Roger Waters, the architect behind Pink Floyd’s far-reaching sound and vision for their ’70s commercial peak, invited a cadre of friends and family on Sunday (May 21) to witness a dress rehearsal for his upcoming Us & Them tour. The live dates will come in support of Waters’ first rock album in 25 years, Is This The Life We Really Want?, out June 2.
The audience — which included record label and industry folk, as well as radio contest winners, and filled about one-tenth of the 20,000 capacity of New Jersey’s Meadowlands Arena — were privy to the full, two-hours-plus Waters show that launches May 26 in Kansas City, MO.
Waters, 73, whiskery and compelling, may be British-born, but he’s a universalist humanitarian, who, on his Us & Them tour (its name taken from one of the highlight cuts off Floyd’s 1973 classic LP Dark Side of the Moon) — will make pointed references to America’s current situation. In the rehearsal, he did this in both new songs and classic Floyd tunes: Floyd’s “Pigs (Three Different Kinds),” from 1977’s Animals, pairs up perfectly with a current leader who Waters pictures, particularly the on-point lyrics “Big man, pig man, ha ha charade you are.”
The show — trippy, but not just for hippies — is a journey, as is Waters’ wont both solo and as a member of Floyd. But although the group’s vision was best illustrated through hugely successful concept albums (including 1979’s 23x platinum-selling The Wall), the songs easily stand alone as well; or serve as part of the bigger picture Waters has put together with his well-balanced set list.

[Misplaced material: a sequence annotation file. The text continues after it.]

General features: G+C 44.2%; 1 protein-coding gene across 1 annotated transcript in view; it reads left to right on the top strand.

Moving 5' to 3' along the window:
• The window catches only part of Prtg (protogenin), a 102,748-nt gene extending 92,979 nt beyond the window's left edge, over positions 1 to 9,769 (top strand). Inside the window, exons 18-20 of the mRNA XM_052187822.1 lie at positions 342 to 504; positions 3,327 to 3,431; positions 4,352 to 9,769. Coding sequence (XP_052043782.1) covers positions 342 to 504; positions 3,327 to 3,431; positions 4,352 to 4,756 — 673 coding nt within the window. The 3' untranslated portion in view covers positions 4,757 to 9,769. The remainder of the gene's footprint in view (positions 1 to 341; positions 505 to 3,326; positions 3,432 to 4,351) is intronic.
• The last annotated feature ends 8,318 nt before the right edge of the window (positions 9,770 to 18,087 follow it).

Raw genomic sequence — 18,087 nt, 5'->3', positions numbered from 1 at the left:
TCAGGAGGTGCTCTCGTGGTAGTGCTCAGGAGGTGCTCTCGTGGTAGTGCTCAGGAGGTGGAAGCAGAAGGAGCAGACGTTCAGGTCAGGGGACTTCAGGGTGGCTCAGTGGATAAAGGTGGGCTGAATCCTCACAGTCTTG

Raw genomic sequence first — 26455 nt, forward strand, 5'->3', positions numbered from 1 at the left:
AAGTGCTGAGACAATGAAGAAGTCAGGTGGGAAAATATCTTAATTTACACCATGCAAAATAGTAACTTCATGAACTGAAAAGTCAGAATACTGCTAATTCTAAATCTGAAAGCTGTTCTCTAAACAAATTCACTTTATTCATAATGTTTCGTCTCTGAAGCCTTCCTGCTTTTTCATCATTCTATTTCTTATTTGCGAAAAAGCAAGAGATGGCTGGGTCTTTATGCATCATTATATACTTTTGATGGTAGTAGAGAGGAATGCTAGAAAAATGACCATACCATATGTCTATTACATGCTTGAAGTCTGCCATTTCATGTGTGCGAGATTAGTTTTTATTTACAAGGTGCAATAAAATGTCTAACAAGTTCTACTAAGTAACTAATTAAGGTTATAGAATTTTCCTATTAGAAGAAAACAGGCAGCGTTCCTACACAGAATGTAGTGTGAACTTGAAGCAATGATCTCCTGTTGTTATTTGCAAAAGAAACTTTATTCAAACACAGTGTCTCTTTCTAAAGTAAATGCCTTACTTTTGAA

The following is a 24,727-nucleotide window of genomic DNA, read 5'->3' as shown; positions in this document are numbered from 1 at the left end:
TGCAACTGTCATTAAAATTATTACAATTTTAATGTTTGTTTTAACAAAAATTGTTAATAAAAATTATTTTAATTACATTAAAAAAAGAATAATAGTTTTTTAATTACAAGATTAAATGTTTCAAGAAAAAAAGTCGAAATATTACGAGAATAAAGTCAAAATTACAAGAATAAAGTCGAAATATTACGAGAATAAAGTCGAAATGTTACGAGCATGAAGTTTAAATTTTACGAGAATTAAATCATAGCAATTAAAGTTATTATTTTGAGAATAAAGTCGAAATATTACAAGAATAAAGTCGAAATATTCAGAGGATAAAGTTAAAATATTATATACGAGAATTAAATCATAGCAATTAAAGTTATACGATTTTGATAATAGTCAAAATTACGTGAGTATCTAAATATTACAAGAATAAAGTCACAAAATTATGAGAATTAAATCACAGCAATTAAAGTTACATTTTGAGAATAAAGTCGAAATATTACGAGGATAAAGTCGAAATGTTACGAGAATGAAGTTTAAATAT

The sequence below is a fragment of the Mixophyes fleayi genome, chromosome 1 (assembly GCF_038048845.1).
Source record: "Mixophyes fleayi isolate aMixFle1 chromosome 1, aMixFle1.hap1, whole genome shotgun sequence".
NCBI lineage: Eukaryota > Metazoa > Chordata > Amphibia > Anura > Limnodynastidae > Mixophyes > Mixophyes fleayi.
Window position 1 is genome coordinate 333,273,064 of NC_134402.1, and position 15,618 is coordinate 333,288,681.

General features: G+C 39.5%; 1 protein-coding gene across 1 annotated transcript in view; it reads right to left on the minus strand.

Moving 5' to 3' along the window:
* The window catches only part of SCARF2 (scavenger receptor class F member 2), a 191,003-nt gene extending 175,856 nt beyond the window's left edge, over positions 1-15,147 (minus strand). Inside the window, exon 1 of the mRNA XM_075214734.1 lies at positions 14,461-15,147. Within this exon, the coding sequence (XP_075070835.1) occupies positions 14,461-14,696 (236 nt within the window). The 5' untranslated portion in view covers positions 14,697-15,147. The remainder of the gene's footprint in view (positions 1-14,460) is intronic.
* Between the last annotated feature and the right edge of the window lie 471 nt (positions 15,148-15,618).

Waters’ six-piece band includes a second bassist, both for accompaniment, and for when the bass-playing frontman plays acoustic guitar or sings without an instrument. New backup singers Jess Wolfe and Holly Laessig — vocalists of NY indie band Lucius, the blonde-be-wigged powerhouses shining in both the solo spotlight and background moments — make for a wonderful new addition. Without spoiler alerts, expect powerful, if simple political moments during “Another Brick in the Wall,” the final song before a 20-minute intermission.
In the rehearsal, Waters performed songs from The Dark Side of the Moon, The Wall, Wish You Were Here and Animals, and even a casual classic rock fan will find much to relate to in his set. His new material, especially “Déjà Vu” (previously titled, pre album-release, as “Lay Down Jerusalem (If I Had Been God)”) and “The Last Refugee,” are particularly potent lyrically, with commensurate visuals that are often painful and beautiful at once.
The on-and-off rift between Pink Floyd co-founder Waters and guitarist David Gilmour may indeed prevent another Pink Floyd reunion — July 2005’s Live 8 Concert in London’s Hyde Park was the last time Waters reunited with Nick Mason, Rick Wright (who passed away in 2008) and Gilmour. But Waters does a stellar job keeping Floyd’s classic material fresh within the construct of current world events, and this sneak peak augured well for a tour that’s at once politically provocative and musically magical, even if the answer to his album title’s question — Is This the Life We Really Want? — remains ‘no.’